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Lojah’s Spring Greeting


Hello friends and family!


Spring is finally here and I think the weather is actually going to stick around.  It has been a little while since I last sent out an update, because I’ve been so heavily involved in working for Veterans Healthcare reform, and some pretty significant life changes that I let my regular updates slip by.



Well, I’m back at it again.  So far 2016 is proving to be a great year for me and I have some really cool updates to share with you.



For starters I opened up my artist page on Lojah.com where you can view and purchase my personally hand painted artwork, inspired by Indigenism, nature, arcane symbolism and personal vision. It’s still in its formative stages but it’s going to be great as it grows.



I consolidated my old blogs into a single blog called The Moody View, easier to follow and keep track of. It’s a place where I talk about art, music, culture and modern critiques. I’ll be covering a lot of my experiences as I create more art and further explore life.


I’m looking forward to hearing from you.


Link up with me by visiting some of my Lojah sites below.






Until Next time,



Lojah Supports Idle No More

Idle No More is an important movement for indigenous people and our supporters throughout the world. It started with a Canadian First Nations response to being cut out of the historical legislative process concerning traditional Indian land and wilderness.  Attawapiskat Chief Theresa Spence of the Attawapiskat nation began a hunger strike in protest. (Read More)

Uncontacted Indian Tribes; Big News in Brazil

According to the Associated Press on Thursday Brazil has released photographs of one of their last uncontacted indigenous tribes located in the far western Amazon near the border of Peru. 

Roughly a dozen Natives were photographed in the Jungles of Brazil amongst six grass huts.  The stories claim that Anthropologists have known about this tribe for some 20 years.  I immediately have to wonder if this is the same tribe that Sydney Possuelo spoke about in National Geographic in 2003 whom he called the Fletchero, or “arrow makers.”  I’m inclined to make an educated guess and say that they are. 

The pictures show a half dozen or so men in red paint shooting their arrows at the aircraft as it flies overhead.  Beside them in a couple of the pictures are two other people wearing black paint. The men in red are obviously the community’s warriors.  The two people in black are women.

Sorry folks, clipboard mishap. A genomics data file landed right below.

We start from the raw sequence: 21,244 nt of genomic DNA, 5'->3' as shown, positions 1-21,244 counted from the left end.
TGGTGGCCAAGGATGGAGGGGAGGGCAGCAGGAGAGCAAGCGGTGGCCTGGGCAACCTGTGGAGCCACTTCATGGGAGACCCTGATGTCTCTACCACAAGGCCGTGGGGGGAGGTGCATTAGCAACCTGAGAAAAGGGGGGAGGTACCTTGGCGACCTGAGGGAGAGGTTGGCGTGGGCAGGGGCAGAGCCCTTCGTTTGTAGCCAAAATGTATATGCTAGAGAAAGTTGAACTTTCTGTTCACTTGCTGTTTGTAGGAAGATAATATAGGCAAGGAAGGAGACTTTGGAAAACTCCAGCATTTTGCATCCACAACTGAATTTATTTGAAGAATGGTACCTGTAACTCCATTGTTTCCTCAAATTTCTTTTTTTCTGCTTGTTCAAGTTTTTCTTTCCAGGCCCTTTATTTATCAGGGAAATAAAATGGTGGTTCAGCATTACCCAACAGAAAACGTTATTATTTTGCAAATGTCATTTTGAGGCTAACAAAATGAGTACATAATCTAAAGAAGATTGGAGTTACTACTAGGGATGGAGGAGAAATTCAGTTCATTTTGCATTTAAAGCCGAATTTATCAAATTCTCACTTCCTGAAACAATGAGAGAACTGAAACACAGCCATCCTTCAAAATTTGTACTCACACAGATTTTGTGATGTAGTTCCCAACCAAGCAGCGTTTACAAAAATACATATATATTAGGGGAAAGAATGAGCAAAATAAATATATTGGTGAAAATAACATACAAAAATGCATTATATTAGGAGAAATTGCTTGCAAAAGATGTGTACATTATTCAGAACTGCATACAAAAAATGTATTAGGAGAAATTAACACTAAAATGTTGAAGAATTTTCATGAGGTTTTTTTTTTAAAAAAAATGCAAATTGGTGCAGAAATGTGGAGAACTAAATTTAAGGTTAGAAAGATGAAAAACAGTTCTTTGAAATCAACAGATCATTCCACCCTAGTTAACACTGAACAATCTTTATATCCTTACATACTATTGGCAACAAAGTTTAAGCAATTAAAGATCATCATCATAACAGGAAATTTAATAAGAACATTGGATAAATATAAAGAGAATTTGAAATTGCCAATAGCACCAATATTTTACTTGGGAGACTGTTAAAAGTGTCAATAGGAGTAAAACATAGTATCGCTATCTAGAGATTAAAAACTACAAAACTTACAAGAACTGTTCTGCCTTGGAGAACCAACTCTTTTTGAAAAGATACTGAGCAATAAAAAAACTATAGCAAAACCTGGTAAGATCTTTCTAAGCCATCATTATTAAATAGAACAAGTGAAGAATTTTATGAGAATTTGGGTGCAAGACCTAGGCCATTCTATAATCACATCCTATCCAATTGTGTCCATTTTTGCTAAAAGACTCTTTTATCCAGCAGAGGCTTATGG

In 2003 when Possuelo spoke to National Geographic about the Fletchero, he theorized that they, like many other Amazonian Indians may in fact be the descendants of refugees of European expansionism who fled the Spanish invasion for homes deeper in the jungles.  If this is true, what must these natives think about the outside world?

 As we know Native peoples maintain their histories for countless generations in oral traditions and folklore.  When they teach their children about the outside world do they recite the Native experience as we know them to be?  I wonder if they recount the horrors experienced by their ancestors at the hands of the corrupt conquistadores and the deadly diseases unleashed against their people.  Is it any wonder that they shoot arrows at the strangers who buzz their village in a huge mechanized monster bird?  What legends, warnings and taboos have grown up around this tribe’s choice to exclude themselves from interaction with the outside world?

And herein lies the outsider’s dilemma; to contact or to NOT contact this tribe.  For a number of years FUNAI in Brazil has had a no contact policy for these Indians, and I certainly appreciate that.  The last thing we need are the eager missionaries pushing their way into the jungles hoping to secure more converts, blazing a trail for logging companies and real estate speculators to come in right behind them and exploit their new human resources.  And as if that isn’t bad enough Indian rights activist Miriam Ross, makes the point; 

First contact is often completely catastrophic for “uncontacted” tribes. It’s not unusual for 50 percent of the tribe to die in months after first contact … They don’t generally have immunity to diseases common to outside society. Colds and flu that aren’t usually fatal to us can completely wipe them out.

As an Indian, mixed-blood as I may be, I feel great joy in knowing there are a few of us left who still live the old way.  But I also feel great sadness over this because I realize just how few of them there really are … what maybe a few dozen?
Jose Carlos Meirelles, coordinator for Brazil’s National Indian Foundation says; “We put the photos out because if things continue the way they are going, these people are going to disappear.”

I hear you brother.  I hear you.